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  3. A podcast of something like this should always be done at cons these days. There's no reason not to do it and it will bring more attention to the fact that the con actually exists. If they didn't do it this time, they need to get on the ball and set it up for the next time they host it.

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  4. Did anyone ask Mr. Greenwood about his version of the "Forgotten Realms"? I always wondered how different his version must be compared to the WotC take on it, what edition he uses to play and what's the impact of the ruleset on the setting (if any). Not gonna happen, but a book (or a boxed set) titled "Ed Greenwood's Forgotten Realms" with HIS current version would be an interesting thing.

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  5. I enjoyed your OSRCon updates James. Thanks for sharing with us.

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  6. Bwahhh. I'm brokenhearted I had to miss this. I hope it becomes a semi regular thing.

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  7. Any idea if there is a transcript or podcast or some such from the Q&A session anywhere, for those of us too distant or distracted to attend?

    If there is, I am unaware of it.

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  8. I hope it becomes a semi regular thing.

    I believe it's already on schedule for next August, so there will definitely be another. :)

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  9. Did anyone ask Mr. Greenwood about his version of the "Forgotten Realms"?

    No, no one did at the con, although it's a topic I've discussed with him before. I believe -- but don't hold me to this -- that he's contractually unable to publish anything formally about it, though he can talk about it informally. If you visit sites like Candlekeep and pore over his responses there, you'll find lots of fascinating tidbits about how his version of the setting differs from the published one.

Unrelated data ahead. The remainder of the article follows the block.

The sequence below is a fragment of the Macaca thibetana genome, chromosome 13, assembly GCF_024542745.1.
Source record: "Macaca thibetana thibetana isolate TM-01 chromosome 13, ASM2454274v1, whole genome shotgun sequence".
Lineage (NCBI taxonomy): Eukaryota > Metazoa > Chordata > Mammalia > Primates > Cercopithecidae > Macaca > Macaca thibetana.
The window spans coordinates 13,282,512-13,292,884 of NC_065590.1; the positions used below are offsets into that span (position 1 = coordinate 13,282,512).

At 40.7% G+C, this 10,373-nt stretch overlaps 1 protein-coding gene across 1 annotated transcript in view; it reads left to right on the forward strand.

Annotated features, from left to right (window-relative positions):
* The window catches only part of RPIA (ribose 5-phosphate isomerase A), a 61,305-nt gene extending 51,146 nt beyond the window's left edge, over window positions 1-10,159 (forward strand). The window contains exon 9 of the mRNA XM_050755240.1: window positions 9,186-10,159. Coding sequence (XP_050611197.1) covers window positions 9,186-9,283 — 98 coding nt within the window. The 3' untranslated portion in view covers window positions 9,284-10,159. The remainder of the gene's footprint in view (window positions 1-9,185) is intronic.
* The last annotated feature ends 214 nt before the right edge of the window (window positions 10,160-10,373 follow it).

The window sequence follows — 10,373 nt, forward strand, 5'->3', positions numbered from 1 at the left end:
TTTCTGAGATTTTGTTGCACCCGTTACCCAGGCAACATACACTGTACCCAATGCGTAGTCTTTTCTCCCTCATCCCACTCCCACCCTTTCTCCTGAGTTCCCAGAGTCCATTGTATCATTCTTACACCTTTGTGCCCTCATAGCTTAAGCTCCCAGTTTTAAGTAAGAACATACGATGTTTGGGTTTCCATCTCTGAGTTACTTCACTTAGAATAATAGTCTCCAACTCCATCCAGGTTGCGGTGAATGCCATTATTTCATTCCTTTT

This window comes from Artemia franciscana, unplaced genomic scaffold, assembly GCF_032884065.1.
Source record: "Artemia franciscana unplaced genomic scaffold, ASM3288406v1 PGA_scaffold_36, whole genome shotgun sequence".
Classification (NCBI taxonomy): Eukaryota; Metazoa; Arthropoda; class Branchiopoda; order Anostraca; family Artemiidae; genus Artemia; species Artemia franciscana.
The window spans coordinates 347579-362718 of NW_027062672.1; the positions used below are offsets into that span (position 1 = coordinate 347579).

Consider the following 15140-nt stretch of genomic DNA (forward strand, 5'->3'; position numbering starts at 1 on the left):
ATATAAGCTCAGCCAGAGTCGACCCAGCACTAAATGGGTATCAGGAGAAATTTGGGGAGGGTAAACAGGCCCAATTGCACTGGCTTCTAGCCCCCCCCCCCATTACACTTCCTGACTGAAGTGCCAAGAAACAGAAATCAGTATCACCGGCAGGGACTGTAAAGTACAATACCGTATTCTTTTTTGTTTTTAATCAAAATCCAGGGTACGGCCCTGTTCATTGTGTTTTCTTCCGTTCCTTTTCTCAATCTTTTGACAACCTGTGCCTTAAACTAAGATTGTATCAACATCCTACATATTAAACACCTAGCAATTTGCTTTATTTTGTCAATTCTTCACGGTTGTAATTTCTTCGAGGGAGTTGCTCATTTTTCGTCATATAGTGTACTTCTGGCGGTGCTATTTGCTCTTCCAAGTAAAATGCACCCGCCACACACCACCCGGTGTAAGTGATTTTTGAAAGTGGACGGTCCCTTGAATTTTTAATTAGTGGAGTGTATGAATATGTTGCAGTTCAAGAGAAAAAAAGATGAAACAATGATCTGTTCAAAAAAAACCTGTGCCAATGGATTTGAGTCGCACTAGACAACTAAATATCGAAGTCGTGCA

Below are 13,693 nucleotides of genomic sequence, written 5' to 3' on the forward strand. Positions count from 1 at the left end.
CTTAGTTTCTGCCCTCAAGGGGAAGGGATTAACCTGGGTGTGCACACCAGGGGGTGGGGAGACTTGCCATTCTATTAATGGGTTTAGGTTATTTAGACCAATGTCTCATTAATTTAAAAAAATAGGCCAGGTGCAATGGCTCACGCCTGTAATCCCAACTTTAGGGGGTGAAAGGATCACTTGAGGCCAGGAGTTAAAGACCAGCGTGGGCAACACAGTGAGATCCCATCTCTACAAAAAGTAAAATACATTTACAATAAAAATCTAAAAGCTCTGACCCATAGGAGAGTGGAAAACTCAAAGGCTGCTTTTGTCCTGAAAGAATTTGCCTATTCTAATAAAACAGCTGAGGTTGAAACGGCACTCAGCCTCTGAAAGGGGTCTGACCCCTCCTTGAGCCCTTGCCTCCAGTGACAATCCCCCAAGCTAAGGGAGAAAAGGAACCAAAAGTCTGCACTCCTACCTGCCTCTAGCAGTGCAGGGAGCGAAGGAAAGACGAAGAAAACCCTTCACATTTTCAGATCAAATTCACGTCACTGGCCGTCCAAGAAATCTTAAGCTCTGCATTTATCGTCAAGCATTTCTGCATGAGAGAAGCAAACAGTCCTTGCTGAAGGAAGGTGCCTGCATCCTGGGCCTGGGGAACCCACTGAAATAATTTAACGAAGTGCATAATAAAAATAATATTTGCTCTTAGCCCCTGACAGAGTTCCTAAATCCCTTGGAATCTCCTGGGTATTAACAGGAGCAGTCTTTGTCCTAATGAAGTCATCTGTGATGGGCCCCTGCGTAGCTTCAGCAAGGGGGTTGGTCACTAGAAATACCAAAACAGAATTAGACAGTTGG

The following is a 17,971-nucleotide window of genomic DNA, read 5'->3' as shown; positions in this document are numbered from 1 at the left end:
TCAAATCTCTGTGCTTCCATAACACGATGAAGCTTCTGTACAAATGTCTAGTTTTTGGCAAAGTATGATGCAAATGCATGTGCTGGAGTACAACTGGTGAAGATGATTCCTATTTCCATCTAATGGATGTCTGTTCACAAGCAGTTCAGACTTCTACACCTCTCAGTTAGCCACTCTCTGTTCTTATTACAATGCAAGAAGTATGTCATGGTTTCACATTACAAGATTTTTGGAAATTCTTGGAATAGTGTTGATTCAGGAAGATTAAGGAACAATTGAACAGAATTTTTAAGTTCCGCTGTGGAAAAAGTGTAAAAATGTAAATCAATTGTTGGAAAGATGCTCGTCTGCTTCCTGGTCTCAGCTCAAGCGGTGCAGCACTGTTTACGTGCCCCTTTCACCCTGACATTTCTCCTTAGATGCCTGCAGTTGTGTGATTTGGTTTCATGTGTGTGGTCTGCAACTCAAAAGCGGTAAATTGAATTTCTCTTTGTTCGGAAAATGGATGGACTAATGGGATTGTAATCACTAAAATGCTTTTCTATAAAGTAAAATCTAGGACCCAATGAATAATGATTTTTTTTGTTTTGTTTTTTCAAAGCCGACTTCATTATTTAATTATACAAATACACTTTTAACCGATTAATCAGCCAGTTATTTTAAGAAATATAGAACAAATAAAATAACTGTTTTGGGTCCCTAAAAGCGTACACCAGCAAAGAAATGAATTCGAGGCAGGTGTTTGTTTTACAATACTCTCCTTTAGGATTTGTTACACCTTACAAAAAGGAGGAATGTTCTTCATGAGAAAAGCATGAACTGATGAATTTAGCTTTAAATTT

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  10. ...how TSR drew the wrong lessons from the popularity of the Forgotten Realms...

    Can you summarize what he had to say about that?

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  11. Can you summarize what he had to say about that?

    Basically, Ed argued that, because the Realms proved popular, TSR assumed that it meant that "setting material sells" and so inundated the market with not just too much Realms product but too many new settings. The result was that the Realms became overexposed, over-developed, and increasingly inaccessible to newcomers, thereby necessitating reboots of various kinds every so often. Meanwhile, other settings were pushed out the door and supported at length even when they had a little audience and we wound up for tons of support for products almost no one wanted.